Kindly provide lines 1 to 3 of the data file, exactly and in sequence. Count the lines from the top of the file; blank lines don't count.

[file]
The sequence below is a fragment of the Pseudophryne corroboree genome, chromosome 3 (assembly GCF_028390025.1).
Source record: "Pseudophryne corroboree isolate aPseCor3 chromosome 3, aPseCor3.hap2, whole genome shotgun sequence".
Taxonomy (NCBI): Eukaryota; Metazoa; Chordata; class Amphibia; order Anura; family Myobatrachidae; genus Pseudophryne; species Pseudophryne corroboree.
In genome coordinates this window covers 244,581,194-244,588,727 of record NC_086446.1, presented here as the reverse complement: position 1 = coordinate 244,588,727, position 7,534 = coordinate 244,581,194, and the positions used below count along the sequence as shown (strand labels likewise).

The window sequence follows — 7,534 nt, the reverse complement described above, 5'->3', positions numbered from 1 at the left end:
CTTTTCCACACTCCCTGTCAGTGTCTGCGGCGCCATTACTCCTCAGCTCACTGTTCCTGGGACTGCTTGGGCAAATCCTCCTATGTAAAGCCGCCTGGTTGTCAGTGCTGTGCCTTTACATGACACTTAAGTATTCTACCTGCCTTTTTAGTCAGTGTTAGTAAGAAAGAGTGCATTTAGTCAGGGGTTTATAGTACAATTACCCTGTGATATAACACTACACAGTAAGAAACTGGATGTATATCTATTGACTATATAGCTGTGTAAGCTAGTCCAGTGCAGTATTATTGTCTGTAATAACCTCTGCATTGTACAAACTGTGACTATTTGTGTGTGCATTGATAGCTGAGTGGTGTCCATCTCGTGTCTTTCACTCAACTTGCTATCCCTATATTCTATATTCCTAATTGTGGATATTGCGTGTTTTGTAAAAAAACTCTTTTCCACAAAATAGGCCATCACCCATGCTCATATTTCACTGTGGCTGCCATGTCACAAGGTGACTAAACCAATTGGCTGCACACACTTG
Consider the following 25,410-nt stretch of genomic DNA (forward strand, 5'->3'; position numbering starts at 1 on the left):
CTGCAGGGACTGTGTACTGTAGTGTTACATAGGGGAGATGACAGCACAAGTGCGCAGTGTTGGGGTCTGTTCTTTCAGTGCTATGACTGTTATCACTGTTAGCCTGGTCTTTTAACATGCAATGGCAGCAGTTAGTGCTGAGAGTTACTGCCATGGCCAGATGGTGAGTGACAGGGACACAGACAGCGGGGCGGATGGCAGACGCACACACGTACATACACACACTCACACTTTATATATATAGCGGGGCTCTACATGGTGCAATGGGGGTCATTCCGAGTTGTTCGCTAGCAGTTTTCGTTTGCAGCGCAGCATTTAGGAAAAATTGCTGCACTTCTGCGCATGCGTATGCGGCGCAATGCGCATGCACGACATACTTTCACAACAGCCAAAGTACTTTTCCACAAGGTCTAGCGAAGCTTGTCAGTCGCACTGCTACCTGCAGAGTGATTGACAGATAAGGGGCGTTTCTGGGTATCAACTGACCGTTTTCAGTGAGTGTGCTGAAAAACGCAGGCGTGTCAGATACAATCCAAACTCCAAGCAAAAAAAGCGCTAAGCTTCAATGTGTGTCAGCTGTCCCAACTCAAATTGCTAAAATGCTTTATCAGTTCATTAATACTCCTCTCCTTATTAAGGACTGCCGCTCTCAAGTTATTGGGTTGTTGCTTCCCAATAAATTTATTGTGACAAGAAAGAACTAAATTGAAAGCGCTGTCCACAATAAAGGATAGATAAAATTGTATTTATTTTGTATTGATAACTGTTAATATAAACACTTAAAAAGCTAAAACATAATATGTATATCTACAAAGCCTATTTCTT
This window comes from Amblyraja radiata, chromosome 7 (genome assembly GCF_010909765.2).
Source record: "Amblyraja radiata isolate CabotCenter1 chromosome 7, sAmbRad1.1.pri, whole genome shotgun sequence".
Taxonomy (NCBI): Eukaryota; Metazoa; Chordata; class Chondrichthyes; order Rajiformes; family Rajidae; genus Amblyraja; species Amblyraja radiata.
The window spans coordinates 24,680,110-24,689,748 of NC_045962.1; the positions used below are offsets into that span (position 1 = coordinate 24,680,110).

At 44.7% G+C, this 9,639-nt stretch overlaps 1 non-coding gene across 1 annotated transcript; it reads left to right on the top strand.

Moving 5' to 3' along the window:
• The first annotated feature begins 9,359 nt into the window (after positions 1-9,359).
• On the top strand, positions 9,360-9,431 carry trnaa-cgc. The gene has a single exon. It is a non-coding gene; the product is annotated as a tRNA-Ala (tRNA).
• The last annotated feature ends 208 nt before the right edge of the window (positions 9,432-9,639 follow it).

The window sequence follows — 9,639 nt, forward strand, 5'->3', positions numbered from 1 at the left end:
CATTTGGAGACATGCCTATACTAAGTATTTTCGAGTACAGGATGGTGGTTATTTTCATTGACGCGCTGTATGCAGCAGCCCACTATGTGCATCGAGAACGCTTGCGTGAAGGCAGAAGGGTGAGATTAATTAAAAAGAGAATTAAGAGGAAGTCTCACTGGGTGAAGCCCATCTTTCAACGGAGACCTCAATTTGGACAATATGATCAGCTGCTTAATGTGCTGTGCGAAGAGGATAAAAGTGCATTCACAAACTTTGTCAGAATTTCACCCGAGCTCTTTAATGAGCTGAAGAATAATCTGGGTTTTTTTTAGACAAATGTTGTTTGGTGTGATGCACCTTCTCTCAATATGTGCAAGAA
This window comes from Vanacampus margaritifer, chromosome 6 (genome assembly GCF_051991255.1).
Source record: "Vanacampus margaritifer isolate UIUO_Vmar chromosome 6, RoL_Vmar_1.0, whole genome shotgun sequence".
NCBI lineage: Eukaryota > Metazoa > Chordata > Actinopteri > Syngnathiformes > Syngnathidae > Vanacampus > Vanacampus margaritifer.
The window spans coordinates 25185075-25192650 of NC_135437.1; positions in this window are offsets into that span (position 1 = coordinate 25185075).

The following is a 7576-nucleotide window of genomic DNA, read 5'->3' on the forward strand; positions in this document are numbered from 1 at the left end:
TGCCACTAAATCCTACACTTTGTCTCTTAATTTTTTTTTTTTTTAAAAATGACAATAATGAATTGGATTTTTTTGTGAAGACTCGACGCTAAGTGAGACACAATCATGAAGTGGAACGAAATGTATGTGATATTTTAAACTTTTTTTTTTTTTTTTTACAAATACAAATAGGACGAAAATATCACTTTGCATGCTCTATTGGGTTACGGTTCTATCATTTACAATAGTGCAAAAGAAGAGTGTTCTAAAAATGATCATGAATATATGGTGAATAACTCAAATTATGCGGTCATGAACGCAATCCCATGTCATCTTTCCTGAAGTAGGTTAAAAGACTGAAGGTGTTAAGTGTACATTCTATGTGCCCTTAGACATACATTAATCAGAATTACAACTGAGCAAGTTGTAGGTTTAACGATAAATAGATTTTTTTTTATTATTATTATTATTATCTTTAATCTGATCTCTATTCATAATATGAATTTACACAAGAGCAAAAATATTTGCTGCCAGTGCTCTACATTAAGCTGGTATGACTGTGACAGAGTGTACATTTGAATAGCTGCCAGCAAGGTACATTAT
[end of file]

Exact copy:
The sequence below is a fragment of the Pseudophryne corroboree genome, chromosome 3 (assembly GCF_028390025.1).
Source record: "Pseudophryne corroboree isolate aPseCor3 chromosome 3, aPseCor3.hap2, whole genome shotgun sequence".
Taxonomy (NCBI): Eukaryota; Metazoa; Chordata; class Amphibia; order Anura; family Myobatrachidae; genus Pseudophryne; species Pseudophryne corroboree.